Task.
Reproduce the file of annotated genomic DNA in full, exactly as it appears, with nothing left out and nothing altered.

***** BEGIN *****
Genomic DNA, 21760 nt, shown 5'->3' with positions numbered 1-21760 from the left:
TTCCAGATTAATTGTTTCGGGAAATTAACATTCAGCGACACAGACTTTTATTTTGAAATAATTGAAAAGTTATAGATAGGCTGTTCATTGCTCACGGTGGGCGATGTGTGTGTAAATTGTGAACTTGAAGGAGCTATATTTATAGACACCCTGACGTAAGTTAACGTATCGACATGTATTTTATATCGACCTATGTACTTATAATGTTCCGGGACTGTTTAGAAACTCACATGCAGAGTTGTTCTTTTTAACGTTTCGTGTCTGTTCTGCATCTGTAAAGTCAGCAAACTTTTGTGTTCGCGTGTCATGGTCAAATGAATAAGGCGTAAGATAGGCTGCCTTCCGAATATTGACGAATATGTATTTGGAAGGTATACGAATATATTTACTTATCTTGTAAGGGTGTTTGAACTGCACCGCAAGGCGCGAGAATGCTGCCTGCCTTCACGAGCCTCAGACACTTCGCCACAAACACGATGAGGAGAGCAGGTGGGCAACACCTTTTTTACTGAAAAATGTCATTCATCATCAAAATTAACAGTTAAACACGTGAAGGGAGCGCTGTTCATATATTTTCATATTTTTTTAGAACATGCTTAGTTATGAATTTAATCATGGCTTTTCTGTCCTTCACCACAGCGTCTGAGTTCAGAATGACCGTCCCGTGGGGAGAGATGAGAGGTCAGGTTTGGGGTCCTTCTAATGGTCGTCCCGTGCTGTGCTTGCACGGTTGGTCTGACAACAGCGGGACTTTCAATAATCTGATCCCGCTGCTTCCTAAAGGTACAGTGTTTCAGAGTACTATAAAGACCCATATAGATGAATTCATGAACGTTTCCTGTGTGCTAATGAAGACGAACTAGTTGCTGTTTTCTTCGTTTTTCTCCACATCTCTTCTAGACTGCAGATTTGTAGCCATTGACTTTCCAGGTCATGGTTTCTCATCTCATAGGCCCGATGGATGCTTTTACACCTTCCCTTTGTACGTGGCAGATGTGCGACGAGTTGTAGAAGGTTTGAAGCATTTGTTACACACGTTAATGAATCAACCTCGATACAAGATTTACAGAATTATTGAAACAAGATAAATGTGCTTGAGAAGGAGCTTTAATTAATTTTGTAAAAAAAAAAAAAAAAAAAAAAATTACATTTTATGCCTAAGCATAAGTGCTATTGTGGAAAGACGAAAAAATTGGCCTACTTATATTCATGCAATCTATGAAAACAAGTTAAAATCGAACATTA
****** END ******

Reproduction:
Genomic DNA, 21760 nt, shown 5'->3' with positions numbered 1-21760 from the left:
TTCCAGATTAATTGTTTCGGGAAATTAACATTCAGCGACACAGACTTTTATTTTGAAATAATTGAAAAGTTATAGATAGGCTGTTCATTGCTCACGGTGGGCGATGTGTGTGTAAATTGTGAACTTGAAGGAGCTATATTTATAGACACCCTGACGTAAGTTAACGTATCGACATGTATTTTATATCGACCTATGTACTTATAATGTTCCGGGACTGTTTAGAAACTCACATGCAGAGTTGTTCTTTTTAACGTTTCGTGTCTGTTCTGCATCTGTAAAGTCAGCAAACTTTTGTGTTCGCGTGTCATGGTCAAATGAATAAGGCGTAAGATAGGCTGCCTTCCGAATATTGACGAATATGTATTTGGAAGGTATACGAATATATTTACTTATCTTGTAAGGGTGTTTGAACTGCACCGCAAGGCGCGAGAATGCTGCCTGCCTTCACGAGCCTCAGACACTTCGCCACAAACACGATGAGGAGAGCAGGTGGGCAACACCTTTTTTACTGAAAAATGTCATTCATCATCAAAATTAACAGTTAAACACGTGAAGGGAGCGCTGTTCATATATTTTCATATTTTTTTAGAACATGCTTAGTTATGAATTTAATCATGGCTTTTCTGTCCTTCACCACAGCGTCTGAGTTCAGAATGACCGTCCCGTGGGGAGAGATGAGAGGTCAGGTTTGGGGTCCTTCTAATGGTCGTCCCGTGCTGTGCTTGCACGGTTGGTCTGACAACAGCGGGACTTTCAATAATCTGATCCCGCTGCTTCCTAAAGGTACAGTGTTTCAGAGTACTATAAAGACCCATATAGATGAATTCATGAACGTTTCCTGTGTGCTAATGAAGACGAACTAGTTGCTGTTTTCTTCGTTTTTCTCCACATCTCTTCTAGACTGCAGATTTGTAGCCATTGACTTTCCAGGTCATGGTTTCTCATCTCATAGGCCCGATGGATGCTTTTACACCTTCCCTTTGTACGTGGCAGATGTGCGACGAGTTGTAGAAGGTTTGAAGCATTTGTTACACACGTTAATGAATCAACCTCGATACAAGATTTACAGAATTATTGAAACAAGATAAATGTGCTTGAGAAGGAGCTTTAATTAATTTTGTAAAAAAAAAAAAAAAAAAAAAAATTACATTTTATGCCTAAGCATAAGTGCTATTGTGGAAAGACGAAAAAATTGGCCTACTTATATTCATGCAATCTATGAAAACAAGTTAAAATCGAACATTA